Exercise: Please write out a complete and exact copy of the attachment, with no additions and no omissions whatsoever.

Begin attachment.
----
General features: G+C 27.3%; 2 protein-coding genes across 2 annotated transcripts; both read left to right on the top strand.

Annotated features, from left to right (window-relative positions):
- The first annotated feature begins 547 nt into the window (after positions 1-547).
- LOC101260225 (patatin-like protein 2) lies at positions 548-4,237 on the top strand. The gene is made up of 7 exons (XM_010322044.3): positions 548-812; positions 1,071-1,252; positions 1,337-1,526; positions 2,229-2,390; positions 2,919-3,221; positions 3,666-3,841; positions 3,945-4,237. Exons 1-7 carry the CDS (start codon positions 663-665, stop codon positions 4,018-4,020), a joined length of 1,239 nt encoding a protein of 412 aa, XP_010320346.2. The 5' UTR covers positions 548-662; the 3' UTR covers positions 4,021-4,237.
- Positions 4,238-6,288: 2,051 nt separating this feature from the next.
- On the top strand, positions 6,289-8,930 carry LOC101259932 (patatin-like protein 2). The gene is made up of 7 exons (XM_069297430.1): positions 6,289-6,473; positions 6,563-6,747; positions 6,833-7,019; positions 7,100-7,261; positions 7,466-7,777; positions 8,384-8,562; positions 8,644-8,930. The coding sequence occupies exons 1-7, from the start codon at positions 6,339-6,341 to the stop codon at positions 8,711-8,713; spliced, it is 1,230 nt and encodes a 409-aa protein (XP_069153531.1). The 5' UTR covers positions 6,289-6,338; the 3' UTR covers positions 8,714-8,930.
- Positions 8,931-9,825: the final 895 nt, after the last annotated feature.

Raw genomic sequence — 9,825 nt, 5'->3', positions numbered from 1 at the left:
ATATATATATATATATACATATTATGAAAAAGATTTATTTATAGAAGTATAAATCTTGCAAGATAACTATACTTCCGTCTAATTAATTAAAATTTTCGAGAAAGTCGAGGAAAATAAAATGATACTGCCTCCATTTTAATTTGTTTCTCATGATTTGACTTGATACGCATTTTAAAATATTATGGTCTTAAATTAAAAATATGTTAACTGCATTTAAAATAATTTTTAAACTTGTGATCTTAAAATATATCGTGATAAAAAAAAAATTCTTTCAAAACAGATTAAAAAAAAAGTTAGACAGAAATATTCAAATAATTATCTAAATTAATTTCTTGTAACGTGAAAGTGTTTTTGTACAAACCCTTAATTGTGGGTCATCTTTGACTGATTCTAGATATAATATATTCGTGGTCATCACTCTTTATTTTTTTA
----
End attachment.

General features: G+C 27.3%; 2 protein-coding genes across 2 annotated transcripts; both read left to right on the top strand.

Annotated features, from left to right (window-relative positions):
- The first annotated feature begins 547 nt into the window (after positions 1-547).
- LOC101260225 (patatin-like protein 2) lies at positions 548-4,237 on the top strand. The gene is made up of 7 exons (XM_010322044.3): positions 548-812; positions 1,071-1,252; positions 1,337-1,526; positions 2,229-2,390; positions 2,919-3,221; positions 3,666-3,841; positions 3,945-4,237. Exons 1-7 carry the CDS (start codon positions 663-665, stop codon positions 4,018-4,020), a joined length of 1,239 nt encoding a protein of 412 aa, XP_010320346.2. The 5' UTR covers positions 548-662; the 3' UTR covers positions 4,021-4,237.
- Positions 4,238-6,288: 2,051 nt separating this feature from the next.
- On the top strand, positions 6,289-8,930 carry LOC101259932 (patatin-like protein 2). The gene is made up of 7 exons (XM_069297430.1): positions 6,289-6,473; positions 6,563-6,747; positions 6,833-7,019; positions 7,100-7,261; positions 7,466-7,777; positions 8,384-8,562; positions 8,644-8,930. The coding sequence occupies exons 1-7, from the start codon at positions 6,339-6,341 to the stop codon at positions 8,711-8,713; spliced, it is 1,230 nt and encodes a 409-aa protein (XP_069153531.1). The 5' UTR covers positions 6,289-6,338; the 3' UTR covers positions 8,714-8,930.
- Positions 8,931-9,825: the final 895 nt, after the last annotated feature.

Raw genomic sequence — 9,825 nt, 5'->3', positions numbered from 1 at the left:
ATATATATATATATATACATATTATGAAAAAGATTTATTTATAGAAGTATAAATCTTGCAAGATAACTATACTTCCGTCTAATTAATTAAAATTTTCGAGAAAGTCGAGGAAAATAAAATGATACTGCCTCCATTTTAATTTGTTTCTCATGATTTGACTTGATACGCATTTTAAAATATTATGGTCTTAAATTAAAAATATGTTAACTGCATTTAAAATAATTTTTAAACTTGTGATCTTAAAATATATCGTGATAAAAAAAAAATTCTTTCAAAACAGATTAAAAAAAAAGTTAGACAGAAATATTCAAATAATTATCTAAATTAATTTCTTGTAACGTGAAAGTGTTTTTGTACAAACCCTTAATTGTGGGTCATCTTTGACTGATTCTAGATATAATATATTCGTGGTCATCACTCTTTATTTTTTTA